Analysis of the antigenic profile of malignant cells has shown to be a valuable tool for the diagnosis and the identification of prognostic markers in haematological malignancies. By contrast, in multiple myeloma (MM), immunophenotyping is rarely used in clinical practice. Moreover, conflicting results have been reported probably because they were based on short series of heterogeneously treated MM patients. In the present study, we have prospectively analysed the prognostic impact of antigenic markers, assessed by multiparametric flow cytometry, in a series of 685 newly diagnosed MM patients that were uniformly treated according to the GEM-2000 protocol. The results show that three antigenic markers (CD19, CD28 and CD117) afford prognostic information. The expression of both CD19 and CD28 as well as the absence of CD117 were associated with a significantly shorter progression free-survival (PFS) and overall survival (OS). Interestingly, the CD28 expression correlated with t(14;16) and Del(17p), while CD117 negative cases were associated with t(4;14) and Del(13q) as well as several other disease characteristics. The simultaneous assessment of CD28 and CD117 antigens, allowed stratification of myeloma patients into three risk categories:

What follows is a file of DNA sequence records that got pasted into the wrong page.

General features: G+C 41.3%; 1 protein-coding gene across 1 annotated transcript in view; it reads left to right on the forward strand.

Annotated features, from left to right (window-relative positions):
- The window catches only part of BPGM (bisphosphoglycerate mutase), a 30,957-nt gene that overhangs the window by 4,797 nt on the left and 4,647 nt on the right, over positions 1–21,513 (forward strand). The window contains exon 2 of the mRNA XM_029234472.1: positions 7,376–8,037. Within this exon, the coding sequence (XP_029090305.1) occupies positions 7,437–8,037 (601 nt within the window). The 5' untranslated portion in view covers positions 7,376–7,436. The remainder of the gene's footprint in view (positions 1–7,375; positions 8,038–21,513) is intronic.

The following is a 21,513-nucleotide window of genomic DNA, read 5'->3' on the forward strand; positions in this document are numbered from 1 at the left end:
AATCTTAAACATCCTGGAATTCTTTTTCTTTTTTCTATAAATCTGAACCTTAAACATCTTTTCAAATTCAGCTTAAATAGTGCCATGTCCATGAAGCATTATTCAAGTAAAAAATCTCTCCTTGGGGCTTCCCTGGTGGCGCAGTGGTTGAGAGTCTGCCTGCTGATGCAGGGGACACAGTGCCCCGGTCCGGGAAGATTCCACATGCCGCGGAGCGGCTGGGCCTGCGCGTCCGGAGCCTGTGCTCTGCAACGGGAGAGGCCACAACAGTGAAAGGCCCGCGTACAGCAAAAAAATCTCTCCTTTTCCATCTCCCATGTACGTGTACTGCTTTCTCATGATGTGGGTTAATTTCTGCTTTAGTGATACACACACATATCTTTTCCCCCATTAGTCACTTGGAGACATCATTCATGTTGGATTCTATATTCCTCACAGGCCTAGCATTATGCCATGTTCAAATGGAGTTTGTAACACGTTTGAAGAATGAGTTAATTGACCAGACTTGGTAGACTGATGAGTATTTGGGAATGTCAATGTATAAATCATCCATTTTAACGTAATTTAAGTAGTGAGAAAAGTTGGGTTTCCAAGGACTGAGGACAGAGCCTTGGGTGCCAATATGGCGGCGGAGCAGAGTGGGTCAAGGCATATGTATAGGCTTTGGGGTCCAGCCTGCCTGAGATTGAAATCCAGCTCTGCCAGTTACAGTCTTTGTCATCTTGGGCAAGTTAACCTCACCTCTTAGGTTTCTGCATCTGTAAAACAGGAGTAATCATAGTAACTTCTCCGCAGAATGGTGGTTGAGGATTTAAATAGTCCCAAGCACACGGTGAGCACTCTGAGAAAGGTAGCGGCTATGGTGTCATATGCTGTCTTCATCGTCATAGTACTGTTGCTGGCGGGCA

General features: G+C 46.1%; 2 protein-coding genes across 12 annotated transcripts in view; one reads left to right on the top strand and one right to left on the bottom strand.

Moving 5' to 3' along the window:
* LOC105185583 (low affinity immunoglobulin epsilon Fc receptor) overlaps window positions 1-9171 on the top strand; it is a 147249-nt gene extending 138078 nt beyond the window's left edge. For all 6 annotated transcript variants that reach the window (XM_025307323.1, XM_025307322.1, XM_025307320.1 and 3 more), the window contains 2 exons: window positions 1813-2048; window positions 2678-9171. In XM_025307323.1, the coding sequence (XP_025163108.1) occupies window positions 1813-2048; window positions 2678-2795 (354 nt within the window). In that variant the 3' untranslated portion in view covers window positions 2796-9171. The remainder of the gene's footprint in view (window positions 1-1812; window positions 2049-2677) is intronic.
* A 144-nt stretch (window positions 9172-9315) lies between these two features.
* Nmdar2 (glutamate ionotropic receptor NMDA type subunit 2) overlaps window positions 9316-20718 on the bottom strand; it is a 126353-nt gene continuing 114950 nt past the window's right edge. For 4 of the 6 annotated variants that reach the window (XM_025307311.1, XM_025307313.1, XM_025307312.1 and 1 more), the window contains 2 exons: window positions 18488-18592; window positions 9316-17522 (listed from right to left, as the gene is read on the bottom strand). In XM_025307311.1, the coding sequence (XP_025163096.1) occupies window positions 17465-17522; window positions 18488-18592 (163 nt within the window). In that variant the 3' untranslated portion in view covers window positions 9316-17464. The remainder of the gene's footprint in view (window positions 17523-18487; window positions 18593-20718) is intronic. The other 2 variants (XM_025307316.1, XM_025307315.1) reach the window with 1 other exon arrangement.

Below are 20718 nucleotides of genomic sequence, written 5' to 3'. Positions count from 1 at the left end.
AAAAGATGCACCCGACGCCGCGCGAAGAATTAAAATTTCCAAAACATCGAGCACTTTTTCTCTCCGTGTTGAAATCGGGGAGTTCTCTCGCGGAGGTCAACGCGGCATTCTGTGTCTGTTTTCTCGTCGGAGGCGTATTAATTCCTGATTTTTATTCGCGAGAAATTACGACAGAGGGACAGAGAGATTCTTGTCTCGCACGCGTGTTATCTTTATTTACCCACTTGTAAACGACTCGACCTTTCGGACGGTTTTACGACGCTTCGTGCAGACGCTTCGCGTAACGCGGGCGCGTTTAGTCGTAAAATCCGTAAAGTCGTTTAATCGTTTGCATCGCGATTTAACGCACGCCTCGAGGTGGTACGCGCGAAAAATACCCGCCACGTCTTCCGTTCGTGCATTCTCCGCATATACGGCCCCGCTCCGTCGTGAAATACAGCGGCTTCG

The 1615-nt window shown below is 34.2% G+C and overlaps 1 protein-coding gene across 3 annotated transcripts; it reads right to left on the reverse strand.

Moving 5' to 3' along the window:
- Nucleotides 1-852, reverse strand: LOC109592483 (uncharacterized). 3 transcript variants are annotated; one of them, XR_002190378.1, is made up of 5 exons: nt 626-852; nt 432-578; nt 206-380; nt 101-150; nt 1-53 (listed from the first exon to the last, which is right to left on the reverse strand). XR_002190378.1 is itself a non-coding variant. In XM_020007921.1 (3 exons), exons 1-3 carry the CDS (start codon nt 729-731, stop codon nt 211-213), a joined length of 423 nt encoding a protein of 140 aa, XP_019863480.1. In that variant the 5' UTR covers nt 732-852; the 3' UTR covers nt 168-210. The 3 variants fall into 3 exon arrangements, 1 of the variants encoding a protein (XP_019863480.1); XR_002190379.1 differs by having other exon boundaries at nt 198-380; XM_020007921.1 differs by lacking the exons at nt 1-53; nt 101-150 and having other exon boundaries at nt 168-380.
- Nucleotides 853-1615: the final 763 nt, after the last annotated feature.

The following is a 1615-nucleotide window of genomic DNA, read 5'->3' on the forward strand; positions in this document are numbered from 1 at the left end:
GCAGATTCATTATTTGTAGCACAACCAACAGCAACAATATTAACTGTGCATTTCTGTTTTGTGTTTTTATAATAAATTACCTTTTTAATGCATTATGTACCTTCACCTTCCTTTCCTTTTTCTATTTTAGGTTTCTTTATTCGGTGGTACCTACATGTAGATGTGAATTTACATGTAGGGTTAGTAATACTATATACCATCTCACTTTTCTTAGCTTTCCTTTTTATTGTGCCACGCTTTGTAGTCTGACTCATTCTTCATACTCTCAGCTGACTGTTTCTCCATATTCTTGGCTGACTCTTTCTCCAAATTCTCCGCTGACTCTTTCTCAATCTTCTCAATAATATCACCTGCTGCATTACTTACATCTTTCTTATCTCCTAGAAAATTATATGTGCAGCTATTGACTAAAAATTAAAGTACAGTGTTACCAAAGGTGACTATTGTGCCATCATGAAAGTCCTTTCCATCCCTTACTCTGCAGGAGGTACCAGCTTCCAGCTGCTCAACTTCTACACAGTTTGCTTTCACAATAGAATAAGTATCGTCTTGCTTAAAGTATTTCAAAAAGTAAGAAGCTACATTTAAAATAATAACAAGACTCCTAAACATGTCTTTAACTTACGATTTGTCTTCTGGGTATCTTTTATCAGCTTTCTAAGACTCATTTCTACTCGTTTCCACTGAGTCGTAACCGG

poor risk (CD28+CD117−),
intermediate (either both markers negative or both positive), and
good risk (CD28−CD117+), with PFS rates of 30, 37 and 45 months, respectively (p=0.01), and OS of 45, 68 and not reached, respectively (p=0.0001).
To the best of our knowledge, this is the first prospective analysis in which the prognostic impact of a relatively high number of antigenic markers has been simultaneously analysed in a large series of uniformly treated patients.
Disclosure: No relevant conflicts of interest to declare.